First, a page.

Aubie holding a sign that reads undergraduate student services.
Undergraduate Research Opportunities

Science for a Quality Life depends on innovative research to explore and solve the problems that individuals and families face in their everyday lives. To that end, the College of Human Sciences offers diverse opportunities for students and faculty to work together as “human scientists” on topics within the areas of nutrition, child and adolescent development, families, sustainability, hospitality, design and technology, and much more.

 

As an undergraduate research assistant, what might you do?

  • Review and summarize interesting articles
  • Recruit participants
  • Guide research participants through research tasks
  • Conduct interviews or focus groups
  • Help enter and manage the data collected
  • Provide programs under evaluation
  • Work with other students to create materials for a project
  • Participate in meetings, webinars, and other activities that are part of the project

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    What are the benefits of participating in research as an undergraduate student?

  • Building knowledge and expertise in an area that interests you
  • Developing skills that will be useful should you plan to go to graduate school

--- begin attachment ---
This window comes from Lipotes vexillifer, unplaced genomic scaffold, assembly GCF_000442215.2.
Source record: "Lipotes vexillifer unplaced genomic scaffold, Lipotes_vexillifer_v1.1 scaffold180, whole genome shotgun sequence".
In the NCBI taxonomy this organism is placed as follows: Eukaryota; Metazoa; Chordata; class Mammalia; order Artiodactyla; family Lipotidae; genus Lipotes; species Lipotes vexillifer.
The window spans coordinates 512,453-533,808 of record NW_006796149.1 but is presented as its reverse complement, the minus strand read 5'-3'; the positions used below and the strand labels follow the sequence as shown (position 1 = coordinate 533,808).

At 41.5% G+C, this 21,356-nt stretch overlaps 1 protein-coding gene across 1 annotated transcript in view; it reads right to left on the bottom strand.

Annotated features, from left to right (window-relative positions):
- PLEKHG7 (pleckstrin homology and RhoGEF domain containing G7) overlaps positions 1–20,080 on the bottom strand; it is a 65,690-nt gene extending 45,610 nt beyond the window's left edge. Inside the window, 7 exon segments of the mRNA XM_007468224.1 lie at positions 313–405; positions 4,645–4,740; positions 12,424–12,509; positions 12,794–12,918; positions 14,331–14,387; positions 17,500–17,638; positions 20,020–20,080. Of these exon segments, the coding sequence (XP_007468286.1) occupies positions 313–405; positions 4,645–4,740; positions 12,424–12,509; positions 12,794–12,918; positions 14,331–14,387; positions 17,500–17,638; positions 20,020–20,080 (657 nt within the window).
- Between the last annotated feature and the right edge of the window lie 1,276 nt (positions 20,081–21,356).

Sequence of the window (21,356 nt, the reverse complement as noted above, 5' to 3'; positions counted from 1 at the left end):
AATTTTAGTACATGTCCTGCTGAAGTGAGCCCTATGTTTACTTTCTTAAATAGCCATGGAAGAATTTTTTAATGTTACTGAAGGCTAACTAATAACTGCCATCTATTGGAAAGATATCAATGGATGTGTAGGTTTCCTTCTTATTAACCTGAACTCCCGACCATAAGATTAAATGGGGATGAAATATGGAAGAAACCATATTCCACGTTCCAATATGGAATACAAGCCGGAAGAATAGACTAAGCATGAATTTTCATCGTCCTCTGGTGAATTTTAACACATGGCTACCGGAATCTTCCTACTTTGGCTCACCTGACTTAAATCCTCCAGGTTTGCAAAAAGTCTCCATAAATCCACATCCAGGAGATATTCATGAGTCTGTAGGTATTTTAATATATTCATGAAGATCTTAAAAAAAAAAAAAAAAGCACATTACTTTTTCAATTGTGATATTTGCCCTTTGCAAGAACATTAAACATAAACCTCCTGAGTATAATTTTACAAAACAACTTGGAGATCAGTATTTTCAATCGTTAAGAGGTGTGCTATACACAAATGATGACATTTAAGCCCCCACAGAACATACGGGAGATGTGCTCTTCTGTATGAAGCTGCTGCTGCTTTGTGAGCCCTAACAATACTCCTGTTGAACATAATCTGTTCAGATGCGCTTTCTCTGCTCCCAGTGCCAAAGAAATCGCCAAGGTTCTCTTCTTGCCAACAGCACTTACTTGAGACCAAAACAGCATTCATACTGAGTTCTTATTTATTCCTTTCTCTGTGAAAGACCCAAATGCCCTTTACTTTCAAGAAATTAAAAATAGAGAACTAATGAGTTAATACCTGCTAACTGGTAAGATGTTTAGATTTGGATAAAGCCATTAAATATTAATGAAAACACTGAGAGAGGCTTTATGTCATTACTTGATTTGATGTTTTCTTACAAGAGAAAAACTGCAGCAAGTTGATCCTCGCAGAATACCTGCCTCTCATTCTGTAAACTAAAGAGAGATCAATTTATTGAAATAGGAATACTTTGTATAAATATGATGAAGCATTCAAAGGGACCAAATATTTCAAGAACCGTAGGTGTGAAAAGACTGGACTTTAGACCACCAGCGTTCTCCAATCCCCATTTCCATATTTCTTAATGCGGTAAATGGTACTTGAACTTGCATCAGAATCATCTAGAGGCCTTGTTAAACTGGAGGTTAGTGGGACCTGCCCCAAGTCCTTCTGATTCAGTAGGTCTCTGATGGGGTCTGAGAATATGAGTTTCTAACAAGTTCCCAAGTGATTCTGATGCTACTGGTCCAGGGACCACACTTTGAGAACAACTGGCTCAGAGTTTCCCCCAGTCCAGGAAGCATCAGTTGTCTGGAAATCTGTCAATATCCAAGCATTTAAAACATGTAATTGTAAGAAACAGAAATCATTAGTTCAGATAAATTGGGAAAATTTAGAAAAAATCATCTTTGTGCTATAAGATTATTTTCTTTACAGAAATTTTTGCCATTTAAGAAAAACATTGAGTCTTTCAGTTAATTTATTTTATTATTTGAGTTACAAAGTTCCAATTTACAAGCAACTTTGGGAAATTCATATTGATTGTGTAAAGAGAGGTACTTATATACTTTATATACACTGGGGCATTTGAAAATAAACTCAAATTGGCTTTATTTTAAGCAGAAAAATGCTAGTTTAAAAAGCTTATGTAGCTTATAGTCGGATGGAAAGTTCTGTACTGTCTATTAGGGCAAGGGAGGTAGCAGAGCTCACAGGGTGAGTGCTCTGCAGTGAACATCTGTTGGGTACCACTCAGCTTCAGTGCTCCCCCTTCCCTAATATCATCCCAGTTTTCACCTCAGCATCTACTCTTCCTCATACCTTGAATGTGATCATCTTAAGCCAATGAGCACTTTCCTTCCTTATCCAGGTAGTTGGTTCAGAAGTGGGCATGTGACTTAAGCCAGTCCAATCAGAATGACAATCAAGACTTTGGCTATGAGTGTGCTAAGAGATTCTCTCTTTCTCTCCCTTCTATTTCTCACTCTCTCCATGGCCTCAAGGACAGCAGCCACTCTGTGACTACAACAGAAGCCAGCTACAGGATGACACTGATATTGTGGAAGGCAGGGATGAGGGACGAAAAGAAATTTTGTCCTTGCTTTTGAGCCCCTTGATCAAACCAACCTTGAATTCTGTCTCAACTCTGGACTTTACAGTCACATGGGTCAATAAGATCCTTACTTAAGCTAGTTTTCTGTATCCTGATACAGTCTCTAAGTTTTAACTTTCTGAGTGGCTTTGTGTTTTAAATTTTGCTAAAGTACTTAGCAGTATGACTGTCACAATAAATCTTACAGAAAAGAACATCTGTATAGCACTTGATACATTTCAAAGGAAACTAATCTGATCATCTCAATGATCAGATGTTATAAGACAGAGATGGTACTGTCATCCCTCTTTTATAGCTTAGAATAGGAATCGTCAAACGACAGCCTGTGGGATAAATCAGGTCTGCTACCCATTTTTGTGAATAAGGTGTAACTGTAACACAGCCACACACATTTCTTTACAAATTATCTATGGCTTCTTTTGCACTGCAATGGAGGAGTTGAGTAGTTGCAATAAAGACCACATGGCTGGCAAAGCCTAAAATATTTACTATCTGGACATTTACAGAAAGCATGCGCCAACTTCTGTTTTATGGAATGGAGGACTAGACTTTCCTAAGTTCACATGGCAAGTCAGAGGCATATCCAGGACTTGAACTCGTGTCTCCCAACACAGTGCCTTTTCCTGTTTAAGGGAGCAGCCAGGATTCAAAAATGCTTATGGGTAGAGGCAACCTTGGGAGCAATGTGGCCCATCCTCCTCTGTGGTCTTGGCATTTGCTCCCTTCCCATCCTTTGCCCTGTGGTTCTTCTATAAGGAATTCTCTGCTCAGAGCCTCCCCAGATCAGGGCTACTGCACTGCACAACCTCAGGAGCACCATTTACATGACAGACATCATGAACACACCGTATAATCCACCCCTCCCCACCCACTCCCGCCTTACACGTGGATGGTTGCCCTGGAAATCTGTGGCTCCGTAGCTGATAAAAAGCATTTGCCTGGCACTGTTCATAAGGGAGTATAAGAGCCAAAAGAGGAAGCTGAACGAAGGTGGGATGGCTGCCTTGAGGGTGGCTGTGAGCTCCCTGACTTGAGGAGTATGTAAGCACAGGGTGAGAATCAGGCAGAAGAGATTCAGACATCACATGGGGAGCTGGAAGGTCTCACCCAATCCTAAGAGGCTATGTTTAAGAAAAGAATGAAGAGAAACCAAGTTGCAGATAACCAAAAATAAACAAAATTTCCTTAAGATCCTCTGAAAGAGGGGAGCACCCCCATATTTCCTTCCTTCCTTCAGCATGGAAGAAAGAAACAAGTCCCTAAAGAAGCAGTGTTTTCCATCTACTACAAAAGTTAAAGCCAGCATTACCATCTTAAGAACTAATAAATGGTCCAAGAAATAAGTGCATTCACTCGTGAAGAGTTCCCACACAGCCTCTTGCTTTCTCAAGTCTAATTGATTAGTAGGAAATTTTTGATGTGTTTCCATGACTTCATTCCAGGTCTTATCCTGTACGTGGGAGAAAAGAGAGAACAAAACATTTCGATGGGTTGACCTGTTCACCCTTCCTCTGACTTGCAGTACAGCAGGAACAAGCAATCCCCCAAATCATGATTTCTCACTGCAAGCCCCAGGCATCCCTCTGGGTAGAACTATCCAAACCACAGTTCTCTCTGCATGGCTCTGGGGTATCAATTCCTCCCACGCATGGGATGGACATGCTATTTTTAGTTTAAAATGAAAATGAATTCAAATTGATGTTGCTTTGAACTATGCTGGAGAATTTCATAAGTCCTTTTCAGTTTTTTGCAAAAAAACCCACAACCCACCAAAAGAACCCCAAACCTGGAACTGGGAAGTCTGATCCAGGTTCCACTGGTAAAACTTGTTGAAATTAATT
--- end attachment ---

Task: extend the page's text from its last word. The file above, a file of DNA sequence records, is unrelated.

• Engaging in professional development opportunities that prepare you for work
  • Getting to know one or more professors who can write strong letters for your graduate school or job applications
  • Learning what it means to be part of a collaborative team alongside professors and other students
  • Networking with researchers and professionals within your field of interest
  • Exploring your interests and fine-tuning your goals
  • Earning 1-3 course credits

  •   What students say about their experiences
    Photo of Allison Tidwell standing Samford Lawn.
    “My experience as an undergraduate researcher in the College of Human Sciences has been truly life changing. I have engaged with a wide network of professionals, found my place on a team of diverse individuals, developed innovative solutions to real-world problems, and earned valuable experience in my career field of interest. This experience has empowered me to develop my potential as a human scientist, and I am thus more prepared to pursue a career in which I may promote a quality life for all.”

    –Allison Tidwell